The interview began when Detective Harden initiated the following exchange [2016-1841 La. 5] with Turner: Q: Uh, just as a formality um, before we start the interview, I have to advise you of your rights. It does not mean you’re in trouble or going to jail or anything.

A: Okay.

Q: Okay?

A: Yeah.

Q: All right. You have the right to remain silent. Anything you say can be used against you in court ...

A: Okay.

Page 349

Q: You have a right to an attorney. If you cannot afford one, one will be provided for you. You have the right to have an attorney present while answering questions. If you choose to answer questions now without an attorney, you can stop at any time. Do you understand that?

A: I understand ma’am.

Q: Okay. And you can read and write the English language?

A: Yes ma’am.

Q: You’re good - okay. What I need you to do for me is sign your name there and print for me saying that you understand your rights and I’m not forcing you to talk to me.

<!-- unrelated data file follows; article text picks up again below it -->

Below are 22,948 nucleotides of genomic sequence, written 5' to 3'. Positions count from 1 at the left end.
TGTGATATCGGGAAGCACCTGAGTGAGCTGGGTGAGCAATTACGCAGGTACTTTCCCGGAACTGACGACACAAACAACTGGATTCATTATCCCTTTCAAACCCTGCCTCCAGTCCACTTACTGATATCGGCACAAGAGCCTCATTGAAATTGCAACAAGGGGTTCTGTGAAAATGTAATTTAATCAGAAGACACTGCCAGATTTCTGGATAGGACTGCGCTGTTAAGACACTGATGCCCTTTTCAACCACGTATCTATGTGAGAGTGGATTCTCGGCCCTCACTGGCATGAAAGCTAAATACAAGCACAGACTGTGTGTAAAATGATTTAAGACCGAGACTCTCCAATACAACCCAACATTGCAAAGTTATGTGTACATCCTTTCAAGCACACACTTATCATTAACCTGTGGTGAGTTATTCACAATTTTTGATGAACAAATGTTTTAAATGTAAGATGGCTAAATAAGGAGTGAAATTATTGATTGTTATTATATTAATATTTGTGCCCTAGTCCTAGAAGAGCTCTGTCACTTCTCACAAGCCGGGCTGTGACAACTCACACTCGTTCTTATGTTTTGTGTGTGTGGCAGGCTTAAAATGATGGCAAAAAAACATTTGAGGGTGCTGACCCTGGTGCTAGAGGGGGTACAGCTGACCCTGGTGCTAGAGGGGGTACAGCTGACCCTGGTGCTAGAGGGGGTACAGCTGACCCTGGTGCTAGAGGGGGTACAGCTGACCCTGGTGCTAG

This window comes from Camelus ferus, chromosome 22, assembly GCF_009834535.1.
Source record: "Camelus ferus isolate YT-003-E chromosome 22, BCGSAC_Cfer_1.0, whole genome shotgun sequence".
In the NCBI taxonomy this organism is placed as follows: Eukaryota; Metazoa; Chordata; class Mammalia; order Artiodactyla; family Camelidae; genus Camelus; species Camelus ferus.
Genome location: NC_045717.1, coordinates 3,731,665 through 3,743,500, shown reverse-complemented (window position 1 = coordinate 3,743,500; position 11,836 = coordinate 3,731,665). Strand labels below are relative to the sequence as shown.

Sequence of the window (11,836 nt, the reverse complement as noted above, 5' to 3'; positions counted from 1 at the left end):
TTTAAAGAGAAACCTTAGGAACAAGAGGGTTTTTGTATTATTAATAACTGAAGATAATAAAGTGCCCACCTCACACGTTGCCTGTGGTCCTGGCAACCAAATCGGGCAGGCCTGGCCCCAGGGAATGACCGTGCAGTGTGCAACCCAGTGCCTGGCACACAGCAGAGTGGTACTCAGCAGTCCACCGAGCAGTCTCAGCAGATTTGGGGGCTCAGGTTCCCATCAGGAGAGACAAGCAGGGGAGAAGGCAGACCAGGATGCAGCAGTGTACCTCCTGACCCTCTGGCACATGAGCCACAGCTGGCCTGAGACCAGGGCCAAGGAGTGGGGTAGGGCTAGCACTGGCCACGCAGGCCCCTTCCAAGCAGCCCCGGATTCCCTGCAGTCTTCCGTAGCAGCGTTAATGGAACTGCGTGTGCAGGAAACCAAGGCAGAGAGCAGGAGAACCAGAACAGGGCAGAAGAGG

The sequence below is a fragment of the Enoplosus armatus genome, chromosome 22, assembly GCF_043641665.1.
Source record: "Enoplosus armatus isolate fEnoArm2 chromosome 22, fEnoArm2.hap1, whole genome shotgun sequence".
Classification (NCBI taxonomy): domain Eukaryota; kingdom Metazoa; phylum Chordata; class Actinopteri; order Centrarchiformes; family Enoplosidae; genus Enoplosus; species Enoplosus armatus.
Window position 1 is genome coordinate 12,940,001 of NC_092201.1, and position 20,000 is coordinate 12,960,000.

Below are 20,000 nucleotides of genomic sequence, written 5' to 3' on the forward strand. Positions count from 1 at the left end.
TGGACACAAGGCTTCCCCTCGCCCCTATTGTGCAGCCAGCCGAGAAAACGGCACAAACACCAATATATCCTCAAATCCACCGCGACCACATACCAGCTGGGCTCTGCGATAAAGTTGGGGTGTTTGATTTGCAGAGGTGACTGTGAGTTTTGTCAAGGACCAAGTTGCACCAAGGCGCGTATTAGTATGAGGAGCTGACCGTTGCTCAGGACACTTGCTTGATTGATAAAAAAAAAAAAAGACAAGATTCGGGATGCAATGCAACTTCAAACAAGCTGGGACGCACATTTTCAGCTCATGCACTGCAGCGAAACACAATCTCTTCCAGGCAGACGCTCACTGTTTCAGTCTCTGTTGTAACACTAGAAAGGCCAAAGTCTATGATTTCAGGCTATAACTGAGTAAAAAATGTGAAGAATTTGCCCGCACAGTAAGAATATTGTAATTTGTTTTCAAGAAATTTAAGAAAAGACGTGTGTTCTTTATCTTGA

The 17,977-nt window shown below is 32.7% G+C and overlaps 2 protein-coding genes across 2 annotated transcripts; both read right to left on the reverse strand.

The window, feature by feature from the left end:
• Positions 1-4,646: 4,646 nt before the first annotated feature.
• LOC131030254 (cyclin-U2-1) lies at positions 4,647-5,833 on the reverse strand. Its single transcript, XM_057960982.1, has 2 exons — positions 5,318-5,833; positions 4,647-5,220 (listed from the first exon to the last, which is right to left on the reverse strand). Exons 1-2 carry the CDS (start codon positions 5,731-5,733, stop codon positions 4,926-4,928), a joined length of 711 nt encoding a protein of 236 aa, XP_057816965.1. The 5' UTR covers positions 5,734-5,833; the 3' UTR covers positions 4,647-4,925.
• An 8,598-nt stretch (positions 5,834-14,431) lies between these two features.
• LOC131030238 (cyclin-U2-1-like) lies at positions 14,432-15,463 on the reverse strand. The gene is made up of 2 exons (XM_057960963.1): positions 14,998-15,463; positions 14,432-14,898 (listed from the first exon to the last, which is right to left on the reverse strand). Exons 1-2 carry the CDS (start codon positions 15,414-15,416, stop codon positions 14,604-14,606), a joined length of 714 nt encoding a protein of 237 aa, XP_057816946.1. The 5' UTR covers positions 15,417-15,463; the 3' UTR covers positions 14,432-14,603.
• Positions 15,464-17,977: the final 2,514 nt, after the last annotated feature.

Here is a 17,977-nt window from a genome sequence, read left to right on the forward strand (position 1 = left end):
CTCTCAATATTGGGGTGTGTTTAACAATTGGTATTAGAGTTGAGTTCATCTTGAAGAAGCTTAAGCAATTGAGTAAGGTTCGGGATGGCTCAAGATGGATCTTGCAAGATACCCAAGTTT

Turner then executed a waiver of rights form.4 Turner explained to the detectives that he worked for Carquest primarily at the Plank Road and Government Street locations, but that he was going to begin doing some work at the Airline location. He further explained that he went to the Airline location twice on Sunday, March 27, 2011, to introduce himself to the store manager in anticipation of [2016-1841 La. 6] commencing work there. He told the detectives that he first visited the store on Airline that morning, approximately 30 minutes after the store had opened, and he introduced himself to the store manager and discussed a mutual acquaintance, Turner’s uncle, Leroy Moss. Turner then told detectives that after visiting his girlfriend during the day, he returned to the store just before closing to discuss his schedule and inquire about the possibility of him becoming a permanent (as opposed to rotating) employee at the Airline location.